In sum, this book has described a metamorphosis in ideas about change: how it was to be most effectively conceived, planned, and administered. It has also attempted to illuminate a number of the historical circumstances that produced that metamorphosis. As they gained public stature and ambition in the years after 1940, psychological experts claimed increasingly broad authority to understand and alter the conditions of human behavior and experience. Some occupations gravitated toward persons, others toward populations. Enveloped in world war and Cold War, determined to reveal the sources of racial hostility
and the logic of gender identity., it is hardly surprising that almost all of them concentrated on the intersections between self and society.
Experts charged with managing populations felt they had no choice but to navigate the murky depths of the interior psyche in order to accomplish their goals. Experts moved to aid suffering individuals resolved that only social alterations could alleviate pain and facilitate growth. Thus did the concerns of behavioral science and clinical healing merge, complicating the meaning of social engineering and personal liberation alike. Adding the individual psyche to the targets of public policy expanded policy's reach and redefined government as a process in which subjectivity was implicated and altered. Making clinicians accountable for environments conducive to mental health and happiness drastically extended the psychotherapeutic frontier by implying that society itself was in dire need of emotional help.
Developments such as these offer fresh vantage points from which to view postwar history in the United States and provide insights into some of its characteristic features: the blurring of public and private boundaries, the overlap between political culture and cultural politics, the anxious standoff between self and society. Psychological experts not only linked personal and social change. They suggested that the points of contact merited political scrutiny and government action, a proposition that transformed subjectivity into a potential resource and obstacle in public life. Because human psychology was an enigma—amenable to probing investigation one moment but allergic to it the next—experts with the authority to fathom and guide it were indispensable to the future of democracy.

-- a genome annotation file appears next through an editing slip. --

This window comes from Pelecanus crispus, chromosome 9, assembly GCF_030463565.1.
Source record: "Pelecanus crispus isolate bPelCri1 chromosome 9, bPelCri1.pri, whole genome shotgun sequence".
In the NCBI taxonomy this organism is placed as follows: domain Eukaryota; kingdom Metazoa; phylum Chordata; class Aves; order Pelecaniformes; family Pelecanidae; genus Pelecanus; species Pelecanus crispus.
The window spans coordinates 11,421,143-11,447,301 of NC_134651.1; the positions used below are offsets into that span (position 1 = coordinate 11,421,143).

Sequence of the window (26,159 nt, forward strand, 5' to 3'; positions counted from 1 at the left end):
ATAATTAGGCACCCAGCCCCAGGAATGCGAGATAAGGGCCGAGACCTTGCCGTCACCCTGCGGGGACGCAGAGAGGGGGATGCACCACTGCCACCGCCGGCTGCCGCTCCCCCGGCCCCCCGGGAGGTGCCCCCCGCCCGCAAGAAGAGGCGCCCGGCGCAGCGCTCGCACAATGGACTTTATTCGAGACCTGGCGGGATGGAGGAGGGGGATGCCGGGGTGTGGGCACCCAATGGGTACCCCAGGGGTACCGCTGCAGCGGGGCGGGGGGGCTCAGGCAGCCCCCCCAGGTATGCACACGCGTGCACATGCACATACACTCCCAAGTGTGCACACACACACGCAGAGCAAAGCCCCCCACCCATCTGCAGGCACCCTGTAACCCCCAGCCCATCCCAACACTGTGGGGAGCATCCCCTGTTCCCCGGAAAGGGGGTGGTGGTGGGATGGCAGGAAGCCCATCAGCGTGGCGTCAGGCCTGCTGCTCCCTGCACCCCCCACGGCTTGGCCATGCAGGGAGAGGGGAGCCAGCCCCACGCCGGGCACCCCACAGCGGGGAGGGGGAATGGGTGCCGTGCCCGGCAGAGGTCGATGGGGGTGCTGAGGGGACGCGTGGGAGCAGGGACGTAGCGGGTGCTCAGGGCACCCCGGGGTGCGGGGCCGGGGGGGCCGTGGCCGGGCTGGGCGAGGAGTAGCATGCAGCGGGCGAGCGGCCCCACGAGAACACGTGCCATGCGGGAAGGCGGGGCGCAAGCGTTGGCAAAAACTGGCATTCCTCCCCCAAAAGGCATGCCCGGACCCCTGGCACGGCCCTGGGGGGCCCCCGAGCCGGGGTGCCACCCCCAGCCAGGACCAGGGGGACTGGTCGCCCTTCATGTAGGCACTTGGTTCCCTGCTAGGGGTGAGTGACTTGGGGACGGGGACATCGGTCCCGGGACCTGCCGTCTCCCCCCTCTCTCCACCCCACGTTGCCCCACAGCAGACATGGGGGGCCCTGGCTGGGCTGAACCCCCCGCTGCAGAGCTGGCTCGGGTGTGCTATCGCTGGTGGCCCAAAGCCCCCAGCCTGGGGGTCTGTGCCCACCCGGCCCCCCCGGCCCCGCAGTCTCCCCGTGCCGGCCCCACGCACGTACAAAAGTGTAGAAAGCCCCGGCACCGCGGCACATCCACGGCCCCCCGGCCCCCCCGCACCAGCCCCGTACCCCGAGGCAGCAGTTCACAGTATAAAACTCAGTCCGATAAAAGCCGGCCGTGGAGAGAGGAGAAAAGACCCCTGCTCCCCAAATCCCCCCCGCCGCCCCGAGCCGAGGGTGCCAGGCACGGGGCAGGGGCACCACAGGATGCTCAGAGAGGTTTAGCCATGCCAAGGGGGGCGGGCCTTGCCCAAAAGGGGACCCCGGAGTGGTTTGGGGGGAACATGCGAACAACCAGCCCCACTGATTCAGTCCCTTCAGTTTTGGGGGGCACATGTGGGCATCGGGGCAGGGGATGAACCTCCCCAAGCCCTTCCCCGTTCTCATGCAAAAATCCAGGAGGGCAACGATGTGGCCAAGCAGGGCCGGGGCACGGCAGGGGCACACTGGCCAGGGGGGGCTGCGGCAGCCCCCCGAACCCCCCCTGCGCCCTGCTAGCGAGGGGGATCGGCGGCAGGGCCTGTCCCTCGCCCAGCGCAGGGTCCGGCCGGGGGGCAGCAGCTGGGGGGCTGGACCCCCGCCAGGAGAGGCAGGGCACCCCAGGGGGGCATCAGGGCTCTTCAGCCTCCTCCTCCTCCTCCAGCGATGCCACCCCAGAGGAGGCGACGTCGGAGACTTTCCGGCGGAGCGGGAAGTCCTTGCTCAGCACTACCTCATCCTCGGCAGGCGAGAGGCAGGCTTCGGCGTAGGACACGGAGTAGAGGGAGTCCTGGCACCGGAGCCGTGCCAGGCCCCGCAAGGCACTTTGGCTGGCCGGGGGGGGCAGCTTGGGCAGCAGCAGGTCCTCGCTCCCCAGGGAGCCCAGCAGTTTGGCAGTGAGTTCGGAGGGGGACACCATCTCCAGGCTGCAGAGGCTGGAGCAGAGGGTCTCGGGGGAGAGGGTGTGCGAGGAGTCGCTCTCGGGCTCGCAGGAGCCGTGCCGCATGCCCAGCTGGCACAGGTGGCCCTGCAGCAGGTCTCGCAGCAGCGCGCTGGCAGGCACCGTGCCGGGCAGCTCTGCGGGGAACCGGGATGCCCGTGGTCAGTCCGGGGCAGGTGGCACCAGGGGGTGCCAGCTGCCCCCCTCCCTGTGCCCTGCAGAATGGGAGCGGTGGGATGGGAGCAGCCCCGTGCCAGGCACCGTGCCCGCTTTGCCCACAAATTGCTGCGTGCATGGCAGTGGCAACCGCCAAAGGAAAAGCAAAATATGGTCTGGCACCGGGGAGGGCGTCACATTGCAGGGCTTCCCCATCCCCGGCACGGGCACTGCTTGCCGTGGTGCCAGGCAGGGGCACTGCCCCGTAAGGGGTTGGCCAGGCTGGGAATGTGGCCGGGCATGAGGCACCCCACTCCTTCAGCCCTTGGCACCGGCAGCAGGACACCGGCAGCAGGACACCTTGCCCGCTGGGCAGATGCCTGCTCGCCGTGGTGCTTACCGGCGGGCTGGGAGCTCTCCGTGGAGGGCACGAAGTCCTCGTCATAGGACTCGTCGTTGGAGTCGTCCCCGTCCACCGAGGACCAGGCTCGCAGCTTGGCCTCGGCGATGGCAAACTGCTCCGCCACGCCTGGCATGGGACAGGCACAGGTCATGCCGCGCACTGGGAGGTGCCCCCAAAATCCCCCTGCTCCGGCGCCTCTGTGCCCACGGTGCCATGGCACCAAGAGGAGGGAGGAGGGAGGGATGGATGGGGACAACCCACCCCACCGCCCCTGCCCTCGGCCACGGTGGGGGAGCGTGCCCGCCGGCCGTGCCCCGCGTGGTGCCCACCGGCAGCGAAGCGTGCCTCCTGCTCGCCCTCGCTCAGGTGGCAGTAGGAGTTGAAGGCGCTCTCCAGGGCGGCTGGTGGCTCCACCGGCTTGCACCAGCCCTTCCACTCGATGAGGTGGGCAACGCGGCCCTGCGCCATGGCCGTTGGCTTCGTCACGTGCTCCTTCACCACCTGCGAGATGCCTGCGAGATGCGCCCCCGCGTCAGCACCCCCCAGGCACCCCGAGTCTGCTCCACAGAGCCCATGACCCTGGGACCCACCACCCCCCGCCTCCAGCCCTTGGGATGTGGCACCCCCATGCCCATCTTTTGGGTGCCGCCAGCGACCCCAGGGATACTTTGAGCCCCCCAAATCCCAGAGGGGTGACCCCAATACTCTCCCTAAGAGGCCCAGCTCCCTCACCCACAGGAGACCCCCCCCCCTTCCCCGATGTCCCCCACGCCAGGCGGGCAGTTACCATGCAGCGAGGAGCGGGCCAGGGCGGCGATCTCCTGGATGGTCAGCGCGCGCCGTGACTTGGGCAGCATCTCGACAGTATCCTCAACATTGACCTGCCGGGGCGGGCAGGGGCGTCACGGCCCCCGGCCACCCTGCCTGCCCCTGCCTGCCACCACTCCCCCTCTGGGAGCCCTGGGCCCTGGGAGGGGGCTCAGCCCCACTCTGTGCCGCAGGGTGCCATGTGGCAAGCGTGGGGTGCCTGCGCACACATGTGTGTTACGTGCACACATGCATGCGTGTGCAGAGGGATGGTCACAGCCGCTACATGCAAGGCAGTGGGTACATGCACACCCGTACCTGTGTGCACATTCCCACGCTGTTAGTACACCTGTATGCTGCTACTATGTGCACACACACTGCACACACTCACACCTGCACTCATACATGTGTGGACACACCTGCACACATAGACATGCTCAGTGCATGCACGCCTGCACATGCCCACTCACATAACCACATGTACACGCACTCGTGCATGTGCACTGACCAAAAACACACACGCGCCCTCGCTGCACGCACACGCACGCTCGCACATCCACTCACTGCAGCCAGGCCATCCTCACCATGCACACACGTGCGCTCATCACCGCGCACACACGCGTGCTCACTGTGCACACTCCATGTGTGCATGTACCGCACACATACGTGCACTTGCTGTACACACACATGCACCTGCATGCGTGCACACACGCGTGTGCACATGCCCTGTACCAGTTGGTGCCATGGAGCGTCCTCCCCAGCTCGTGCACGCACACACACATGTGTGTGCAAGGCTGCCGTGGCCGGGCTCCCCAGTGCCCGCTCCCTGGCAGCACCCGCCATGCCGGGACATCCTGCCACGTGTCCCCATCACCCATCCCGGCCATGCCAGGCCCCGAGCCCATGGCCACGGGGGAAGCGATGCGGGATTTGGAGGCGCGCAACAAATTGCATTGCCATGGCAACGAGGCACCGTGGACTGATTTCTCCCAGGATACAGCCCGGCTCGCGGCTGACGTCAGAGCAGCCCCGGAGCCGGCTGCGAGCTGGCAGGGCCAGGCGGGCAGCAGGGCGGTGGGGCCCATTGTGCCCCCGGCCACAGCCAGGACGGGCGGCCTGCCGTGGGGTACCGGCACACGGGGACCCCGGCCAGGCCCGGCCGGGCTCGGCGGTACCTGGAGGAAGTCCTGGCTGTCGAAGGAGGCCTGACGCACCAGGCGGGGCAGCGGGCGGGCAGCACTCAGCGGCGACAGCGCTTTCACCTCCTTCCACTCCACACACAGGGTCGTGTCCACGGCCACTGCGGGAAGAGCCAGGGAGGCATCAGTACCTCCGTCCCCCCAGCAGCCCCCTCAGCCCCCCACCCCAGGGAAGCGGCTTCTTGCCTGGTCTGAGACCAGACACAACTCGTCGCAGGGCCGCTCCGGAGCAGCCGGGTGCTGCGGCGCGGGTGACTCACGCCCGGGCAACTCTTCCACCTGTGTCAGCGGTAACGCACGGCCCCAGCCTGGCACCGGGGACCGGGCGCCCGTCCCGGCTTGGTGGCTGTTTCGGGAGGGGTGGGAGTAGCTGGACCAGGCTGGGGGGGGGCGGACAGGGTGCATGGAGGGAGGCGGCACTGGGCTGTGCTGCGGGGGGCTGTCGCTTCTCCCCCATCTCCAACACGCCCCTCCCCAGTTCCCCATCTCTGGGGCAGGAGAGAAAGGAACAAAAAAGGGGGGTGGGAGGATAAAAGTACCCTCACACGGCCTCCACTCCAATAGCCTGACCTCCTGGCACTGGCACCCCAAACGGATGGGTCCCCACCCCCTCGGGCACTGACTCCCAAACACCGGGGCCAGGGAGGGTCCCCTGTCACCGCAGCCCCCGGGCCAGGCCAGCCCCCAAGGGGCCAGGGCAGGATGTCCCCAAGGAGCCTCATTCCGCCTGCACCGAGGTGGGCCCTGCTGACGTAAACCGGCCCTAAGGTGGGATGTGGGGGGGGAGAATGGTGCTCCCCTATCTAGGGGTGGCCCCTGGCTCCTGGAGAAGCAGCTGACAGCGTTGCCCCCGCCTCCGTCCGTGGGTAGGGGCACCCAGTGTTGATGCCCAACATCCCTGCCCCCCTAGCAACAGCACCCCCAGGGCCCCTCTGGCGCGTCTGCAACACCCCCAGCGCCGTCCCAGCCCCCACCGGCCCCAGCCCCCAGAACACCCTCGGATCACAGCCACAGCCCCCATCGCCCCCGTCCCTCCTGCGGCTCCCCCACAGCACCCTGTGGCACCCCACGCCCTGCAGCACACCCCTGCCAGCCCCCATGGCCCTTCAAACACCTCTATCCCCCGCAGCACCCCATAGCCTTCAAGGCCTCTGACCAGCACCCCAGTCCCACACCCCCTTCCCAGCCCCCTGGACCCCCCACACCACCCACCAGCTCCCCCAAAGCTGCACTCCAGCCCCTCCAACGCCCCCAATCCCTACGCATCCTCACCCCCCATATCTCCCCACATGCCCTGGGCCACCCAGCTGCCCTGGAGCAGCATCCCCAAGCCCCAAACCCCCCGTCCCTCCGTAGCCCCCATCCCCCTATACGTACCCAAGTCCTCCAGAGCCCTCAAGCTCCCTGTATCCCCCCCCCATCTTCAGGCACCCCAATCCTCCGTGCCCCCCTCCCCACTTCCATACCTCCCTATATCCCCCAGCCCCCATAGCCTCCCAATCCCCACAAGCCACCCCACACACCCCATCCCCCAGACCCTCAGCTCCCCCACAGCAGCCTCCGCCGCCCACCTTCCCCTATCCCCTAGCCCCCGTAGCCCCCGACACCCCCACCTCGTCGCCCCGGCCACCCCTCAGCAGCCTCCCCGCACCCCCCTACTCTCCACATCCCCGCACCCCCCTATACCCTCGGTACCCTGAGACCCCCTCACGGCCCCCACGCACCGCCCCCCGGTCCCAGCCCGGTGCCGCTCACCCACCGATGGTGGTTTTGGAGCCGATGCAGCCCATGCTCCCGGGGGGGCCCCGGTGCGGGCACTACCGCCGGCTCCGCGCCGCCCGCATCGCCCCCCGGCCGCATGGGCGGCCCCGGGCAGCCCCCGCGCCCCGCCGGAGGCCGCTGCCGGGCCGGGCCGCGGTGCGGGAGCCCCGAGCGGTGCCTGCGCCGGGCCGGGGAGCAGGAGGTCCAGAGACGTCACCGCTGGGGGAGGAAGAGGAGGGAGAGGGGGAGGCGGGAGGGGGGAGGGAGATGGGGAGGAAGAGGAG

Does the rise of psychology herald a new chapter in the evolution of humanism or merely indicate that Big Brother is bright enough to arrive cloaked in the rhetoric of enlightenment and health? If differentiating these possibilities appears a perplexing task, that only suggests that the relationship of psychological knowledge to power, which has had varied and paradoxical consequences in the past, will likely continue to present a host of thorny contradictions. The romance of American psychology in the postwar era is consequential not because it offers reassurance that freedom and control are entirely different things, but because it shows that they are not.